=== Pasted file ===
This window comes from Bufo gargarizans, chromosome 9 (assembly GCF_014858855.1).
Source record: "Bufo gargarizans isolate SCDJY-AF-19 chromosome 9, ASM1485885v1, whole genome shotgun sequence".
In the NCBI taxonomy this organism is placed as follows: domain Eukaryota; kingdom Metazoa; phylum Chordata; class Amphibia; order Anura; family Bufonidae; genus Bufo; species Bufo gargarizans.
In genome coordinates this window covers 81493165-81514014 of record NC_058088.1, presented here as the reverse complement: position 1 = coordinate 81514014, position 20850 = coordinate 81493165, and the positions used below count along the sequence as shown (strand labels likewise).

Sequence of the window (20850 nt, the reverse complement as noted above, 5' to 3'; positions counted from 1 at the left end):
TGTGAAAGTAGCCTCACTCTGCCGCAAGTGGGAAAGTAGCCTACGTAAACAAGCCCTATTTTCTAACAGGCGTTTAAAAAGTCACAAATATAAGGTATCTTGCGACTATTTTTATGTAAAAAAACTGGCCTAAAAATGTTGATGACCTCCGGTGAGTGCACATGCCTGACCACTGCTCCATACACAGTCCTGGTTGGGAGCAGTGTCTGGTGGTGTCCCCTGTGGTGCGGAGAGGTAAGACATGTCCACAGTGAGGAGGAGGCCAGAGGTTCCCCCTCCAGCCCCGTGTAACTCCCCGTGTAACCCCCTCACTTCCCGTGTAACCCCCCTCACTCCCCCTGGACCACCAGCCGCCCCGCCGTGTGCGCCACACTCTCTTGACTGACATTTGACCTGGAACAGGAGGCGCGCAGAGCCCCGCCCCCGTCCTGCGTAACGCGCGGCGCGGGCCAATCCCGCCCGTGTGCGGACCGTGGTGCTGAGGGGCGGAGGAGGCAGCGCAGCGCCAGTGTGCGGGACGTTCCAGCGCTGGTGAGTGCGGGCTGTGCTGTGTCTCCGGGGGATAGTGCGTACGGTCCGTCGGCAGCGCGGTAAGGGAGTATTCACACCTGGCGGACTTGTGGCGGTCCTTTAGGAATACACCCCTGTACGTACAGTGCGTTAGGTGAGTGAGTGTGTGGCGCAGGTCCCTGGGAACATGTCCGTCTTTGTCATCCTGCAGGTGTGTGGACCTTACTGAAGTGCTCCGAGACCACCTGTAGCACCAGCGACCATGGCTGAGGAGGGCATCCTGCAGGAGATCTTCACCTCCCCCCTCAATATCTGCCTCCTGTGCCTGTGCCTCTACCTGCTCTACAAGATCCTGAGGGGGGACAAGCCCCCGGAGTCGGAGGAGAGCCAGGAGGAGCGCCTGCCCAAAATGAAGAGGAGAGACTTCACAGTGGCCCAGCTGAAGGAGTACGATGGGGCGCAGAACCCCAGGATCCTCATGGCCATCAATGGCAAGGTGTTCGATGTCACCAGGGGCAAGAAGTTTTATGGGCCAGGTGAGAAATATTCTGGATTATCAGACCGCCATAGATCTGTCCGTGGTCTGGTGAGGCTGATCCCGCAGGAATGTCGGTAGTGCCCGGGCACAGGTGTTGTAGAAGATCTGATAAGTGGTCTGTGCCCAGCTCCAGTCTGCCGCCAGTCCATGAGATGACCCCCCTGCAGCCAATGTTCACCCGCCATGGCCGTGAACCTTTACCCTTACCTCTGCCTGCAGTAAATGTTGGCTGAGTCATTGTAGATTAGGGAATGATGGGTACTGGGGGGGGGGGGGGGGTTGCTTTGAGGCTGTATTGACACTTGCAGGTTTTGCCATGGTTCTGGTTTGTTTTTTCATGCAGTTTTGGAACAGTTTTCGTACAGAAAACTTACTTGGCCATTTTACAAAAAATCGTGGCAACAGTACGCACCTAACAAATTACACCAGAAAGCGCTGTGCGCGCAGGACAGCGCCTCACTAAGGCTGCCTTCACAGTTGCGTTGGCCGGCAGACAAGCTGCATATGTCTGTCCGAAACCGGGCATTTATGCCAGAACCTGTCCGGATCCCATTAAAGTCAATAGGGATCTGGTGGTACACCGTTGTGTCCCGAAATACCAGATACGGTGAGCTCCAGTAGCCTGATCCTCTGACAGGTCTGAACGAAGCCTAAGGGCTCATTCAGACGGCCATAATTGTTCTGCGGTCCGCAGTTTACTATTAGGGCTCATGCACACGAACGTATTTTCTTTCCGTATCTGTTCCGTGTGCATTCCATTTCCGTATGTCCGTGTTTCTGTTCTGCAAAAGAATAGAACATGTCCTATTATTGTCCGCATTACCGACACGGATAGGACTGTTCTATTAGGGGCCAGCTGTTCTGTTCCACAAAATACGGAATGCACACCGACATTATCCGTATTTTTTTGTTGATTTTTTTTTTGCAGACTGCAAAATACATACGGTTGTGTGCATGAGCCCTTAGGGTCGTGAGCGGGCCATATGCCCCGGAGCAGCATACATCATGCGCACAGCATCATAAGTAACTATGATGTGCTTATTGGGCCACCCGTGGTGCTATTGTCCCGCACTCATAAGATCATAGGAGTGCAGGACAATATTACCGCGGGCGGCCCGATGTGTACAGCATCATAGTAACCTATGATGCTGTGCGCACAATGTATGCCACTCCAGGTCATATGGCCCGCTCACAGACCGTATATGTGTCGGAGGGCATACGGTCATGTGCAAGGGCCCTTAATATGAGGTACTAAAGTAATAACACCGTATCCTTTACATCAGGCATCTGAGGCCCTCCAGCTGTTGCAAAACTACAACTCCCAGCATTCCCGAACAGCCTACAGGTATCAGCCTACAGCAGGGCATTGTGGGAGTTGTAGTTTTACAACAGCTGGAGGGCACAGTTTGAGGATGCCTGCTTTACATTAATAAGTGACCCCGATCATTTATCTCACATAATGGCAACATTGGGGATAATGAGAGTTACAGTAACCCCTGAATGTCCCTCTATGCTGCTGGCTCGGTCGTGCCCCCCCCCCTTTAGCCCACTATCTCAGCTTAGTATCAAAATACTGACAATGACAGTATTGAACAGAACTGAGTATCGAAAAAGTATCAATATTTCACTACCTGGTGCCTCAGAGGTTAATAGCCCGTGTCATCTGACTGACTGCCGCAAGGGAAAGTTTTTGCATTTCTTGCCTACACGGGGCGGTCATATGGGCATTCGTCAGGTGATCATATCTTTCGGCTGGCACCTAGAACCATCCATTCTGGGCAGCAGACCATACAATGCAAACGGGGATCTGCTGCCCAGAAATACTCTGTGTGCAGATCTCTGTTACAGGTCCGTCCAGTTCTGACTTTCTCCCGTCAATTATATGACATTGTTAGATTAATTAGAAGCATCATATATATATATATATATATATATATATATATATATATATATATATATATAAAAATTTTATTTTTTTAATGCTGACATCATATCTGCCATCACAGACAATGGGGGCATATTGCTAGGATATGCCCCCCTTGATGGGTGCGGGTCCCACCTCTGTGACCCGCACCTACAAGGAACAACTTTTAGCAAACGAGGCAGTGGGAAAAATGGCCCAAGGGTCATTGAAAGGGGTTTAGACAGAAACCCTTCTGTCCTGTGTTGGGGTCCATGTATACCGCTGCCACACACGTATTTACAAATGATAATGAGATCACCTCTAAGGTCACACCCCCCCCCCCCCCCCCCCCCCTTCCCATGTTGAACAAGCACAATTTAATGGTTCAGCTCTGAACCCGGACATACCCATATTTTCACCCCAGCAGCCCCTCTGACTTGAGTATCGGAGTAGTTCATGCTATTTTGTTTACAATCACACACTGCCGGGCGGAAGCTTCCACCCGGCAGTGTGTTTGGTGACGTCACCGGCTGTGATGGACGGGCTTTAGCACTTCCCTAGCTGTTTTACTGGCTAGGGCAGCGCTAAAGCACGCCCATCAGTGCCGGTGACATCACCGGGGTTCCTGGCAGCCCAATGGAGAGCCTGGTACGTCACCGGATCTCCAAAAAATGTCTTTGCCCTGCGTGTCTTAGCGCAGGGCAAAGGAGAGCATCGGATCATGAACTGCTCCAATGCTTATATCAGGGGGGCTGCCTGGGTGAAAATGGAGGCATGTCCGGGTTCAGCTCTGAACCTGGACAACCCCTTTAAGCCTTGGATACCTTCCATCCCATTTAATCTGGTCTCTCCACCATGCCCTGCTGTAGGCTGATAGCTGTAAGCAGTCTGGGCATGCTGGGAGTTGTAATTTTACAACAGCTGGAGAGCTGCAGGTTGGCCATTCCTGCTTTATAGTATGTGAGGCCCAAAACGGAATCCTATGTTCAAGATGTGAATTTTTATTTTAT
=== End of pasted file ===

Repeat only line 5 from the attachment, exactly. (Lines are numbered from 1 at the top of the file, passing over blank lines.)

Sequence of the window (20850 nt, the reverse complement as noted above, 5' to 3'; positions counted from 1 at the left end):